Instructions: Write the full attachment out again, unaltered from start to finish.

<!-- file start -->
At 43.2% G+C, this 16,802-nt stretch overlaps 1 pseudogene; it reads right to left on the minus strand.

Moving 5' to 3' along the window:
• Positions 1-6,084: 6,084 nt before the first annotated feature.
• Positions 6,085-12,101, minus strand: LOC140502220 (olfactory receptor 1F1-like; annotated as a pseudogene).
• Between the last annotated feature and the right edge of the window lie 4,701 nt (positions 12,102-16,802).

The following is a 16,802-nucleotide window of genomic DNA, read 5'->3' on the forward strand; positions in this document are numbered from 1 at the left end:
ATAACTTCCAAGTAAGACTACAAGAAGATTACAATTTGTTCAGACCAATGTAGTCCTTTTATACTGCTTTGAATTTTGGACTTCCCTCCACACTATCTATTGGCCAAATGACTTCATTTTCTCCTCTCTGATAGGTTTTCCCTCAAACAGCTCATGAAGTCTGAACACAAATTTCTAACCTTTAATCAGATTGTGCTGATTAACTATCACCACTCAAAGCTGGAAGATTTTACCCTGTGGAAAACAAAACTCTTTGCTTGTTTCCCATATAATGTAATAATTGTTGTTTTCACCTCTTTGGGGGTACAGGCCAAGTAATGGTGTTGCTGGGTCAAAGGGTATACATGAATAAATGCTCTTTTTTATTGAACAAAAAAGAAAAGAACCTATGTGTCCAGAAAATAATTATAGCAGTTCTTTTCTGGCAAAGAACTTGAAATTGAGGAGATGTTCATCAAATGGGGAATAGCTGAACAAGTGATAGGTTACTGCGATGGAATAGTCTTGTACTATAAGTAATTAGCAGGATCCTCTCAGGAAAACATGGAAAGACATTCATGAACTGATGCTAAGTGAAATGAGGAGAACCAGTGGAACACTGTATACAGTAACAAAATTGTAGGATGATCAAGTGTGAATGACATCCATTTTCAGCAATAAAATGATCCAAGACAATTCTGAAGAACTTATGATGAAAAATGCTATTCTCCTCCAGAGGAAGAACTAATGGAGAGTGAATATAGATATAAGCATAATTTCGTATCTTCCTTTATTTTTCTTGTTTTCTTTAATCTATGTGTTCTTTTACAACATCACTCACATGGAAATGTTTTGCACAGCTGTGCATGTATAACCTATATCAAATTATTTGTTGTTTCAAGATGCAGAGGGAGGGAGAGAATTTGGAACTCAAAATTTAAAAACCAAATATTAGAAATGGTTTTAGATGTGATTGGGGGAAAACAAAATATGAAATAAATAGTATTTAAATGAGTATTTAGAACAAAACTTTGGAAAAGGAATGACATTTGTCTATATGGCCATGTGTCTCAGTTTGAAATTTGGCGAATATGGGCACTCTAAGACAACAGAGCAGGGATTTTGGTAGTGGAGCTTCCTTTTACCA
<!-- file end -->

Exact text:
At 43.2% G+C, this 16,802-nt stretch overlaps 1 pseudogene; it reads right to left on the minus strand.

Moving 5' to 3' along the window:
• Positions 1-6,084: 6,084 nt before the first annotated feature.
• Positions 6,085-12,101, minus strand: LOC140502220 (olfactory receptor 1F1-like; annotated as a pseudogene).
• Between the last annotated feature and the right edge of the window lie 4,701 nt (positions 12,102-16,802).

The following is a 16,802-nucleotide window of genomic DNA, read 5'->3' on the forward strand; positions in this document are numbered from 1 at the left end:
ATAACTTCCAAGTAAGACTACAAGAAGATTACAATTTGTTCAGACCAATGTAGTCCTTTTATACTGCTTTGAATTTTGGACTTCCCTCCACACTATCTATTGGCCAAATGACTTCATTTTCTCCTCTCTGATAGGTTTTCCCTCAAACAGCTCATGAAGTCTGAACACAAATTTCTAACCTTTAATCAGATTGTGCTGATTAACTATCACCACTCAAAGCTGGAAGATTTTACCCTGTGGAAAACAAAACTCTTTGCTTGTTTCCCATATAATGTAATAATTGTTGTTTTCACCTCTTTGGGGGTACAGGCCAAGTAATGGTGTTGCTGGGTCAAAGGGTATACATGAATAAATGCTCTTTTTTATTGAACAAAAAAGAAAAGAACCTATGTGTCCAGAAAATAATTATAGCAGTTCTTTTCTGGCAAAGAACTTGAAATTGAGGAGATGTTCATCAAATGGGGAATAGCTGAACAAGTGATAGGTTACTGCGATGGAATAGTCTTGTACTATAAGTAATTAGCAGGATCCTCTCAGGAAAACATGGAAAGACATTCATGAACTGATGCTAAGTGAAATGAGGAGAACCAGTGGAACACTGTATACAGTAACAAAATTGTAGGATGATCAAGTGTGAATGACATCCATTTTCAGCAATAAAATGATCCAAGACAATTCTGAAGAACTTATGATGAAAAATGCTATTCTCCTCCAGAGGAAGAACTAATGGAGAGTGAATATAGATATAAGCATAATTTCGTATCTTCCTTTATTTTTCTTGTTTTCTTTAATCTATGTGTTCTTTTACAACATCACTCACATGGAAATGTTTTGCACAGCTGTGCATGTATAACCTATATCAAATTATTTGTTGTTTCAAGATGCAGAGGGAGGGAGAGAATTTGGAACTCAAAATTTAAAAACCAAATATTAGAAATGGTTTTAGATGTGATTGGGGGAAAACAAAATATGAAATAAATAGTATTTAAATGAGTATTTAGAACAAAACTTTGGAAAAGGAATGACATTTGTCTATATGGCCATGTGTCTCAGTTTGAAATTTGGCGAATATGGGCACTCTAAGACAACAGAGCAGGGATTTTGGTAGTGGAGCTTCCTTTTACCA